Critical Path Network

Hospital CoP changes affect EMTALA compliance

Time, signature issues cited

A one-word change in the Conditions of Participation (CoP) regulations that went into effect Jan. 26, 2007, will make a dramatic difference in compliance requirements for Medicare and EMTALA, says Stephen A. Frew, JD, a web site publisher and risk management specialist (www.medlaw.com).

That change, which is "buried deep" within 22 pages of CoP regulations, requires that every entry in the medical record be timed, Frew adds, and it may influence how medical records affect malpractice claims.

"Most risk managers have pushed for timed entries in the medical record to help document sequence and timeliness of care," he notes. "Often EMTALA and other compliance issues hinge on the time of various entries."

Calling time "the new documentation trap," Frew points out that most hospitals that have not gone to electronic medical records have very few timed entries.

The Centers for Medicare & Medicaid Services (CMS) notes in its comments that "the timing of medical record entries is crucial for patient safety and quality of care. Timing applies to all medical record entries, not just to the authentication of verbal orders. This would include orders, progress notes, procedure notes, patient assessments, H&Ps [histories and physicals], etc.

"Timing establishes when an order was given, when an activity, intervention, treatment or procedure occurred, or when an activity, intervention, treatment or procedure is to take place," CMS goes on to state in the final regulations. "Timing and dating of entries establishes a baseline for future actions or assessments and establishes a timeline of events. Many patient interventions or assessments are based on time intervals or timelines of various signs, symptoms or events.

"We proposed minor revisions that would clarify that all patient medical record entries must be legible, complete, dated, timed, and authenticated in written or electronic form," the regulations state.

The first applications of the rule likely will occur in EMTALA investigations in the "dedicated emergency departments" of a hospital — the ED or the obstetrics, psychiatric or urgent care areas, Frew says.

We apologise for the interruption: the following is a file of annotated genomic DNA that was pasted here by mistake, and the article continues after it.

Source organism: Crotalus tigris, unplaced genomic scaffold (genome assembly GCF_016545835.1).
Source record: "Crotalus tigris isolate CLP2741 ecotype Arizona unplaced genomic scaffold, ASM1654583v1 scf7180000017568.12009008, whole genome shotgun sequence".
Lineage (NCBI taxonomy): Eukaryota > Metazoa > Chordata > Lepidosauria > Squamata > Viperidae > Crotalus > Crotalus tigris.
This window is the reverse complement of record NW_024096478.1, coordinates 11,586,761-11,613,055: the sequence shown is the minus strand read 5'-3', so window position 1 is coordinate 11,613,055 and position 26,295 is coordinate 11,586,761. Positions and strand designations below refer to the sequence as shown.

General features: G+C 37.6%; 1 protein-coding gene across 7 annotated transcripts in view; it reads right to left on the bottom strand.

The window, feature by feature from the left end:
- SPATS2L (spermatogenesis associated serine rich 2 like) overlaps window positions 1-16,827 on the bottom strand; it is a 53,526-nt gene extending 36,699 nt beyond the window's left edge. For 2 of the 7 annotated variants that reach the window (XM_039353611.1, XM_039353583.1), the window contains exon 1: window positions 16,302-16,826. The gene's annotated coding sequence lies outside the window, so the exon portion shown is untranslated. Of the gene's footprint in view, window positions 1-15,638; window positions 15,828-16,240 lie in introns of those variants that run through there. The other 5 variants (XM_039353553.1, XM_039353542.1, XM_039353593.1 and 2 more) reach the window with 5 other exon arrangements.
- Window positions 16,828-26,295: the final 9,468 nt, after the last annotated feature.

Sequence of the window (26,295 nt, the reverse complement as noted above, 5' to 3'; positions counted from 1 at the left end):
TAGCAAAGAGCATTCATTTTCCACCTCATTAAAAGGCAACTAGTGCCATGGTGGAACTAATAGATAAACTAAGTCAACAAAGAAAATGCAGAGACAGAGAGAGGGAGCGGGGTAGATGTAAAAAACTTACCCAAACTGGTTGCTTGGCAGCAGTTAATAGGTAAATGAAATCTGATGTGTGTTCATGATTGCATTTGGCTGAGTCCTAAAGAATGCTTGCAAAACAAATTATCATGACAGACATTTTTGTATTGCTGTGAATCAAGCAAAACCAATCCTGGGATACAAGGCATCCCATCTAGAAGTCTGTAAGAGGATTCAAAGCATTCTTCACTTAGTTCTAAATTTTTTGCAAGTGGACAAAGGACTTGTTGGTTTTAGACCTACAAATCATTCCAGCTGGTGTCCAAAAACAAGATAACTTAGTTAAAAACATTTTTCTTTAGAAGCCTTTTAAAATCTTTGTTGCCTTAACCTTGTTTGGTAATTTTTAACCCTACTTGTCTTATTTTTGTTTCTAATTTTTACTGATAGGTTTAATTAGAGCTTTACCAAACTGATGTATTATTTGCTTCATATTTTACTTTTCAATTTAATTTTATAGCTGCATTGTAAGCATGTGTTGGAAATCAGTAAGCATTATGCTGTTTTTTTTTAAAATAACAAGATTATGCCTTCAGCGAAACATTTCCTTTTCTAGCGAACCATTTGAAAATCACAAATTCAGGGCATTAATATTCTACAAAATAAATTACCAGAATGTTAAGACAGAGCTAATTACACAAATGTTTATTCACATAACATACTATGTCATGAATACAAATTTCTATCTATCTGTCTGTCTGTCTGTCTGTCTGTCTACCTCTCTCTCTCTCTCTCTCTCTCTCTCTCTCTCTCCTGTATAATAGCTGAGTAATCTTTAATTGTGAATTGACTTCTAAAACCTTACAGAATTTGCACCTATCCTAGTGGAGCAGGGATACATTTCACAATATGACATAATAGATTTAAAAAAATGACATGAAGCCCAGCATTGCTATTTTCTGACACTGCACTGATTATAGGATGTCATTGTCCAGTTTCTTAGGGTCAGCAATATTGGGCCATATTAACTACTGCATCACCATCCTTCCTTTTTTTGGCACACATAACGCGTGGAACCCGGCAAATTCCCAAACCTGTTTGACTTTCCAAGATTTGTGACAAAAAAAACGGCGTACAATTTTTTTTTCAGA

The lack of timed entries, he notes, will now be a potential standards level violation for medical records that could turn out to be an EMTALA 21-day Notice of Termination citation.

"On the medical malpractice side," Frew adds, "ambiguities in treatment records caused by lack of timed entries might be fodder for a plaintiff's attack on the record's accuracy."

Risk managers should conduct immediate policy and procedure reviews to assess their facility's exposure, he advises. "Policy changes, staff education, and intense quality auditing will be required in most facilities."

Another change that will affect EMTALA compliance has to do with the new federal standard for verification of verbal orders, Frew says, specifically in the area of phone orders for transfers — including discharges in many obstetrics triage areas — when a physician is not present.

"The current rule indicates that the 'qualified medical provider' [QMP], typically a registered nurse or physician assistant, may effect a transfer and sign the transfer certification after conferring with a physician by phone if no physician is present," he explains. "The rule requires that the physician sign the order after the fact, but no time was specified."

Under another CoP change that went into effect Jan. 26, all verbal orders must be verified by an electronic or manual signature within 48 hours unless a state law or rule requires a different length of time, Frew says.

Some states have rules specifying times ranging from 24 hours to 30 days, he adds, and those rules will not be changed by the CMS regulations. States without existing standards will be required to meet the federal standard, Frew adds.

"An interesting twist in the rule is that the actual person giving the verbal order does not have to validate the order," he points out. "Partners, for instance, can sign the order for up to five years. The provision seems to anticipate that electronic systems will be fully in place by 2012."

Frew cautions, however, that the EMTALA rule for co-signature appears to require that the physician actually giving the verbal order for transfer must cosign the transfer created by the QMP.

"I recommend that the hospital policy continue to require co-signature by the individual physician consulted by the QMP," he adds.